Archie is the son of a media mogul who dishes dirt on celebrities. He’s trying to make it through the summer and doesn’t know what to do with his life if he’s not a dancer. His initial opinion on his sexuality seems to be, ‘god, not all male dancers are gay.’ Which, you know, is true, though this also doesn’t mean he’s straight. Growing up with money and the finer things in life, he’s not easily impressed with social status or people who throw around their social status. So when he stumbles upon a film shoot in progress, and Hollywood heartthrob Landon immediately bitches at him, he hates Landon on sight.

While Landon had an off day, he’s not who Archie assumes. By which I mean he’s a total sweetheart. I adore Landon, he’s everything good and perfect in the world. Seriously. Landon’s a sincere bi softie who loves his mother and is very cute when crushing on someone.

Despite his fame, Landon grew up with nothing, and to me is overall more relatable than Archie. Australian Landon is homesick, not used to being a star, and not totally on board with some of the changes he’s made to be a successful actor, like downplaying his aboriginal heritage and keeping his bisexuality secret. He doesn’t love acting so much as his hefty salary that helps provide for his large family back home.

Despite getting off on the wrong foot, this doesn’t feel like a story where the main characters start as enemies. Archie’s first impression, while understandable, is just so different than the reality. Landon’s subsequent apology and wholehearted efforts to make friends quickly make this clear, so Archie spends their initial encounters more confused about how to feel than anything else.

romance

Can a relationship fit as a slow burn and insta-love at the same time? If possible, this book completely qualifies. Despite a tense start, their interest in each other is immediate and feels inevitable, though it takes a while for them to get to know each other and for everything to come together. I enjoyed the pace of their developing relationship. And since they’re already low key crushing, every new morsel of info learned becomes thrilling and every interaction causes them to fall a little deeper. It’s easy to get swept away in the romance with them.

While other stuff is going on, this book primarily focuses on the romance. So if you’re digging the romance, you’re good to go. If you’re more interested in the blackmail elements, or their personal character development, or anything else other than the romance, maybe skip this one or you probably won’t feel satisfied when you’re done with the book.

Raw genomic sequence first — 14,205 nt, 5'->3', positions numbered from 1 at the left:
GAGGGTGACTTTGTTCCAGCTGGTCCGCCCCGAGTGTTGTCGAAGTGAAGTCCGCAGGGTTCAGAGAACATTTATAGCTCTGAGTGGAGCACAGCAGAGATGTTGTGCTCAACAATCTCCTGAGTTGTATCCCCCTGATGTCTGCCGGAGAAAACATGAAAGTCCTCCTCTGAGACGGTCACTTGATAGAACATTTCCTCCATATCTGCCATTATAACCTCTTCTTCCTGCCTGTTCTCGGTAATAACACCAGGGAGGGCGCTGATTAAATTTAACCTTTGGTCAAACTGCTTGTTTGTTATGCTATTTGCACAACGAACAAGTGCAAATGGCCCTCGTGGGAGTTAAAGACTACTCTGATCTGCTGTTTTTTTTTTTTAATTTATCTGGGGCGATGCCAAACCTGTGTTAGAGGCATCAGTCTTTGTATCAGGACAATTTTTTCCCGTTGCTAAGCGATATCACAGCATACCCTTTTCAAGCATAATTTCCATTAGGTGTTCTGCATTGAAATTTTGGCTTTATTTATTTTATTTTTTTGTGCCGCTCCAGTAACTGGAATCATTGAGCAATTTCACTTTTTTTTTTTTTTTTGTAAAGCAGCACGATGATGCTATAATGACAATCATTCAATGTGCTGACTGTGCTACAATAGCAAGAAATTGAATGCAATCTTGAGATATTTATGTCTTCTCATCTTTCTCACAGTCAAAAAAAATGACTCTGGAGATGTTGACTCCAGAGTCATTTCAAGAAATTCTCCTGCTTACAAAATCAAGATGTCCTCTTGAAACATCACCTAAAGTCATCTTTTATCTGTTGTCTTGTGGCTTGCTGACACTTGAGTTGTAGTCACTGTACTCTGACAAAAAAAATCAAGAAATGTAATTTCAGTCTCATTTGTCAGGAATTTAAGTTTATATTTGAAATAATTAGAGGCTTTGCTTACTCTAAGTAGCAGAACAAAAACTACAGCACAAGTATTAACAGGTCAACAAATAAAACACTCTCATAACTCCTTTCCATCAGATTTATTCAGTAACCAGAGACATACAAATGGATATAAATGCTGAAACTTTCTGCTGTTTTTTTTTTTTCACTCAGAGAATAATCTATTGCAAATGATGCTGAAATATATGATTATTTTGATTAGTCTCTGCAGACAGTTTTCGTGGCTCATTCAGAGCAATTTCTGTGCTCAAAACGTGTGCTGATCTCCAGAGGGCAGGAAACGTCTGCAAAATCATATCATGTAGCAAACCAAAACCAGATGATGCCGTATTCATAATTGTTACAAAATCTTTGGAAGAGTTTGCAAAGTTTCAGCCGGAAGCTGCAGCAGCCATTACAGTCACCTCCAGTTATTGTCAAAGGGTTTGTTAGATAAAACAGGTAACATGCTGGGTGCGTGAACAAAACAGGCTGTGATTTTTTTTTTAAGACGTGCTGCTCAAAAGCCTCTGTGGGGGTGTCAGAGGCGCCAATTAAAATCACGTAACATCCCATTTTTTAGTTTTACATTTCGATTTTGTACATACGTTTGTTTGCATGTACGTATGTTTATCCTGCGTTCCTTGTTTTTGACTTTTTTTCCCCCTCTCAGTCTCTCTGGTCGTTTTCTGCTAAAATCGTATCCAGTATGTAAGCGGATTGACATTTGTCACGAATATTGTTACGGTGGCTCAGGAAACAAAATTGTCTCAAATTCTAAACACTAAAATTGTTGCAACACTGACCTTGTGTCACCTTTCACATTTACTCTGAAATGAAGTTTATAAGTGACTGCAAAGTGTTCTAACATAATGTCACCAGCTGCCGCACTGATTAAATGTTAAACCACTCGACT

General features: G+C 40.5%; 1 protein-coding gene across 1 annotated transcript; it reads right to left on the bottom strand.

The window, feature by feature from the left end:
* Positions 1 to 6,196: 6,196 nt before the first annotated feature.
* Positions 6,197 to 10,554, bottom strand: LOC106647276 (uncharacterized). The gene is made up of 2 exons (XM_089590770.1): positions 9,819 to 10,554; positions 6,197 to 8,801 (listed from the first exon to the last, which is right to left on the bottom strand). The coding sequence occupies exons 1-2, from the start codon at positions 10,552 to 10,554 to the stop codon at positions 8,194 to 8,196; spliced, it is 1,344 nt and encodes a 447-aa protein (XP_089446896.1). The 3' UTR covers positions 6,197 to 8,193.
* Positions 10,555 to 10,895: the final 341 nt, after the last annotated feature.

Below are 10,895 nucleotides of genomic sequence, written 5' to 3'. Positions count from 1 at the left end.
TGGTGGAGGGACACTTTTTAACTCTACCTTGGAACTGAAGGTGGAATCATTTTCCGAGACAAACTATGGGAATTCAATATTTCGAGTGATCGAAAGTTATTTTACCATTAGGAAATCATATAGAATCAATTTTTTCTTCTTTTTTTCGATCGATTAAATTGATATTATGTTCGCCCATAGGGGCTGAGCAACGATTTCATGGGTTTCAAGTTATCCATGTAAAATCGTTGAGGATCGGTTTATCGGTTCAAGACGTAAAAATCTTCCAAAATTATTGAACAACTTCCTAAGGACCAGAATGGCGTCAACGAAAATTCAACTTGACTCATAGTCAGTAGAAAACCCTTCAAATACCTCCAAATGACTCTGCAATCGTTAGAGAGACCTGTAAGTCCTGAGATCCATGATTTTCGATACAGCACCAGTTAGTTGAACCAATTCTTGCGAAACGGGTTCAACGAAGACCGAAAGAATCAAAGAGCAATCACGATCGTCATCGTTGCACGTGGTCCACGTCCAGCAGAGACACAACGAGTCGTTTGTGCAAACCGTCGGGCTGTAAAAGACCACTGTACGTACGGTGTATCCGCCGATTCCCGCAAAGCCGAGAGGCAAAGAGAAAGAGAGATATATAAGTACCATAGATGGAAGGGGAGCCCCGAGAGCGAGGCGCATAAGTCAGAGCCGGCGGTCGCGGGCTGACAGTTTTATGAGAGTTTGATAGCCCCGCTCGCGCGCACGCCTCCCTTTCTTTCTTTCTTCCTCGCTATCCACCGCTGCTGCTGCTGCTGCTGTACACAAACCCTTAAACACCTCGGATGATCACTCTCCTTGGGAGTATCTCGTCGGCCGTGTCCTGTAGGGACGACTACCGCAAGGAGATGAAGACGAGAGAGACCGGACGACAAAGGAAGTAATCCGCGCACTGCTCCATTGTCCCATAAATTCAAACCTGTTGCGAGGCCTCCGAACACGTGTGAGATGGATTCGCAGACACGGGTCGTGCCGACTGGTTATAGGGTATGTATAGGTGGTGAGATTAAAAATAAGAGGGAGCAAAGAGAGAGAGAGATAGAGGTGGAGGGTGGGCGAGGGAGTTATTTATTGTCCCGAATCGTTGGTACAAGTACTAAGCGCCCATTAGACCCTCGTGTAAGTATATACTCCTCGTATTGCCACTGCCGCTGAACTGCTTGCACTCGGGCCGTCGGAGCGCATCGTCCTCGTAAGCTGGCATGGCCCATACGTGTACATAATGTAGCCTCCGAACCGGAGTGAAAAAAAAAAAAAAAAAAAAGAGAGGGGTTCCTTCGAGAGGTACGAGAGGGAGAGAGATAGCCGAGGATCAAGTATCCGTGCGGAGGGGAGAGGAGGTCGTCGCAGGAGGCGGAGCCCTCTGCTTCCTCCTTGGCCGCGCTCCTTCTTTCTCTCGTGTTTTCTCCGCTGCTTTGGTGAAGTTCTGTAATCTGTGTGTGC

plot

Both guys are facing some tough decisions, such as figuring out where their lives are headed. Plus, Archie has an impending sexuality crisis and there’s a blackmailer watching them and making demands. These issues come up now and then, though all feel secondary and take a backseat to the romance.

For example, Archie’s dad airs celebrity dirty laundry, and Landon’s a closeted celebrity. Hello, inherent drama! Yet there’s not as much as you might expect. By the time families arrive for the end of camp, it’s kinda hard to stop the relationship train or even slow it down. 

While I don’t think there’s a problem telling a love story this way, the characters and their personal stories interested me enough that I’d have been happy with fleshing out the other plots more and diving deeper into character development.

On the blackmail front, I will give credit where due. I made a guess about the blackmailer fairly early and stuck to my guns about it. I ended up being wrong, so congrats, book! You surprised me.

 

more

This paragraph has some general spoilers for the end.  The only thing that bugged me a bit was Archie’s attitude to his family. Despite his poor opinion of them, they seemed very loving and supportive. They took his coming out extremely well, though he seemed sorta underwhelmed about this. If he’d used the opportunity to get closer to them or there was more acknowledgement he’d gotten them wrong, it’d be fine. His dad was set up as a villain so much that it would have been a fun subversion of expectations, except Archie’s attitude read to me as, ‘well, that’s nice. Anyway, what’s Landon up to?’

Maybe I’m unfair for wishing he were a little more grateful. Should everyone accept LGBTQ+ sexualities without batting an eye or getting any credit for it? Yeah. Are we there yet? I don’t think so.

If I gave star ratings, I’d say four stars for this one. While not in love with the novel, I thoroughly enjoyed it all the way through.

 

Curse your beautiful face

When a series of zany mishaps leaves our brave hero Ryan without clothes, he must bravely hide and hope nobody sees his naked ass. While hiding on a farm with a pretty boy nearby, there are so many potential pitfalls the young hero must avoid. This scene is from the free YA LGBTQ book When We Were Strangers.

The following scene is an example of that moment in love stories where your enemy will one day turn into your love interest, so you hate them but must grudgingly admit their hotness.

Ryan

Just when I began relaxing in my relatively secluded hiding spot, I wasn’t alone anymore. Most people were still right over there. Except for Luke Chambers. His evil hotness was right here, so close to me, only separated by a thin thing that separated us. I cursed him. I cursed you, Luke Chambers. Hopefully not out loud because we were close enough for him to hear me speak.

Which meant I was stuck.

Fuck. Fuck me. Fuck Luke. Fuck me and Luke, but in what order? Nope, there could be no fucking of anyone. Not while I was naked and about to be discovered at any moment. Because I couldn’t be excited when he caught me. And also, Luke was evil. Hot, yes, but things that start with ‘f’ could never happen with him, including but not limited to friendship.

There were noises as Luke worked. I peeked out and there was all his hotness. I got distracted watching his muscles work as he lifted things, all strong and sexy like. His bronze skin glistened with sweat, begging to be licked. He ran a hand through his blonde hair, and I swear it happened in slow motion as my eyes zoomed in on every tempting, appealing detail.